Product design is something that I never really payed much attention to until one day I visited a local Chinese store in my area. It was my first time there and there were a lot of products I have never seen or heard of before in my life. For some reason almost everything stood out to me and was very eye catching because of how well the packaging was designed. Bright, colorful and full of character I suddenly became interested in all of it. I would stop, look at something and say "the packaging on these items is done so well!" and then it dawned on me how important product design actually is. Having nice packaging, branding, and eye catching designs are just as important as the actual product itself.

Anyway, that was just a little short story of what got me interested in product design. Let's get into this fake bug spray I made.

"Wood-Be-Gone!" is a fake bug spray I created for my upcoming game. This is a common item that the player will come across. It is also a usable item that could be picked up and used against enemies. I don't want to get into too much detail right now, but quick summery: there has been an outbreak of these new type of insects in the game that carry a deadly (fictional) disease that has gone viral in the games world. The spray is used to instantly these bugs. The bugs typically travel in packs and the spray acts as a quick solution to neutralize any threat they impose. This is an item that will aid the player through their journey. As for the name "Wood-Be-Gone", it will be explained in the game why it is named that.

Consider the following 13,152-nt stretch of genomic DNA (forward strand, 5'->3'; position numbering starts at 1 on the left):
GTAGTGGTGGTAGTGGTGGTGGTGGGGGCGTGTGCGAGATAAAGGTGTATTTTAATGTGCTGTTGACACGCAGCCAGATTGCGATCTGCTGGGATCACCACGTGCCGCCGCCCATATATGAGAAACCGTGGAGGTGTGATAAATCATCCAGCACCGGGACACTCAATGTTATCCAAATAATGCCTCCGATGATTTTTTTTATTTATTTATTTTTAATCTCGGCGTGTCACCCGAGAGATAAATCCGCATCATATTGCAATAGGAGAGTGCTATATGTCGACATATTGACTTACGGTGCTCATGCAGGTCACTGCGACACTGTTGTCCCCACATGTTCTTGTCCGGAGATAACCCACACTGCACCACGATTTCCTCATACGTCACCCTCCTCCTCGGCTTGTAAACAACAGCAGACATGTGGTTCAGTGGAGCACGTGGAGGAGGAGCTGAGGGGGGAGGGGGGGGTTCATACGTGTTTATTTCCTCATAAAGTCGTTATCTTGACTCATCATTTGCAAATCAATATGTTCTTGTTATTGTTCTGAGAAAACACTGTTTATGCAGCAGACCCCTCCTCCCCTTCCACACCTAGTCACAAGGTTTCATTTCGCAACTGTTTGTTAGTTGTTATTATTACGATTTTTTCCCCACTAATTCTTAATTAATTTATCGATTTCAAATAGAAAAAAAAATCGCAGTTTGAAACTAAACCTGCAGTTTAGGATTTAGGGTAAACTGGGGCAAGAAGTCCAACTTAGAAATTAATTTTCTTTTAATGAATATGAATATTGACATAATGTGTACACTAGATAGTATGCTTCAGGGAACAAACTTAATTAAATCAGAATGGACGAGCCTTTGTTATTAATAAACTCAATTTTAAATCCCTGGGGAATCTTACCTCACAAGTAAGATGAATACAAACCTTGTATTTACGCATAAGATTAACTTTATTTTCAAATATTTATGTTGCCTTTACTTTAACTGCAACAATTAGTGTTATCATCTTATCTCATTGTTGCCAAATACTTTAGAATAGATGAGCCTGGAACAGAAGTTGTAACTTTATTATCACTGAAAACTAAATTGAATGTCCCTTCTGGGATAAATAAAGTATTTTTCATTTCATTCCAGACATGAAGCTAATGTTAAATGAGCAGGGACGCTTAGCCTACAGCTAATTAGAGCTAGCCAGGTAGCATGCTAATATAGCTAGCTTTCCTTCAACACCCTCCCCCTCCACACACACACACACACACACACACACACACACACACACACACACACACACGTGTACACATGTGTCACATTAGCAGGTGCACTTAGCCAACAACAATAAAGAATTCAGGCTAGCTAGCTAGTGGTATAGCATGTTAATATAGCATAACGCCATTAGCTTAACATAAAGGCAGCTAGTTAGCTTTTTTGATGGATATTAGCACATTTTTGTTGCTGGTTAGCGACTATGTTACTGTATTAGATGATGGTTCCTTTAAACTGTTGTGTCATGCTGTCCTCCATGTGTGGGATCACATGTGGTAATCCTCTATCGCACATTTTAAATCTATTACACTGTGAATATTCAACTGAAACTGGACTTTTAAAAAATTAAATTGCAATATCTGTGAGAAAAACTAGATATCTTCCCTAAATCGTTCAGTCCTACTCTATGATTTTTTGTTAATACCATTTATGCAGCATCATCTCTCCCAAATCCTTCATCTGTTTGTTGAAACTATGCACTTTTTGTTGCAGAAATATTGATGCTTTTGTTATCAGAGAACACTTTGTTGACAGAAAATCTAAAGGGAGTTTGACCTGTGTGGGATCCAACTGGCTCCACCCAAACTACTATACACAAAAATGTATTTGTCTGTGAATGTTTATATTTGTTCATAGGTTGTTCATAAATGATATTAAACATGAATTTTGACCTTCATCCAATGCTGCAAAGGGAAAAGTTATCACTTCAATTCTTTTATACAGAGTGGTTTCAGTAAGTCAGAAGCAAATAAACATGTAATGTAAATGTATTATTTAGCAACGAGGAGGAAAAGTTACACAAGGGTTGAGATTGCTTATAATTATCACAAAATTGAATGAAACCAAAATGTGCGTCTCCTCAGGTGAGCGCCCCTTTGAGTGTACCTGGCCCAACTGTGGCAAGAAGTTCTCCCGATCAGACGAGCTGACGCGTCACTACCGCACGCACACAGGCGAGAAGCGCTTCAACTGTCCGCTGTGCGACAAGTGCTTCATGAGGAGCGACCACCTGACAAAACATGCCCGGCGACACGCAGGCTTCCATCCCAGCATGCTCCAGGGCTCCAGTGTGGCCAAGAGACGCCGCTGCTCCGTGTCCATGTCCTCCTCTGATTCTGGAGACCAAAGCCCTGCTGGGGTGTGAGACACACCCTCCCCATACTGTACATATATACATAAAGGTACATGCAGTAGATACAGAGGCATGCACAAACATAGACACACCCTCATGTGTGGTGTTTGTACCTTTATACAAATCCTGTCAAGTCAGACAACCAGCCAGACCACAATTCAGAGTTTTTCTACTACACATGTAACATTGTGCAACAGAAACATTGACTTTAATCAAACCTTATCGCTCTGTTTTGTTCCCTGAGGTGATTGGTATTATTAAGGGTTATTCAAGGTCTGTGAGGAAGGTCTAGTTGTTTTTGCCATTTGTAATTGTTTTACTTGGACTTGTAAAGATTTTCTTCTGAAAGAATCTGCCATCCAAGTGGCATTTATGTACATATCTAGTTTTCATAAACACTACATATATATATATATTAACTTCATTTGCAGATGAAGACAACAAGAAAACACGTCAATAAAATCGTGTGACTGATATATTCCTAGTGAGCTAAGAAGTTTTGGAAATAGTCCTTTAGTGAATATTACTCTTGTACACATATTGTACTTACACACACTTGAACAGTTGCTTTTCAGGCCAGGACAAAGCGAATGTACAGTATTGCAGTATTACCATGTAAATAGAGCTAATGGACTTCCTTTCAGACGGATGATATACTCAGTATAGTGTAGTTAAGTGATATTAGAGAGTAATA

Break Down: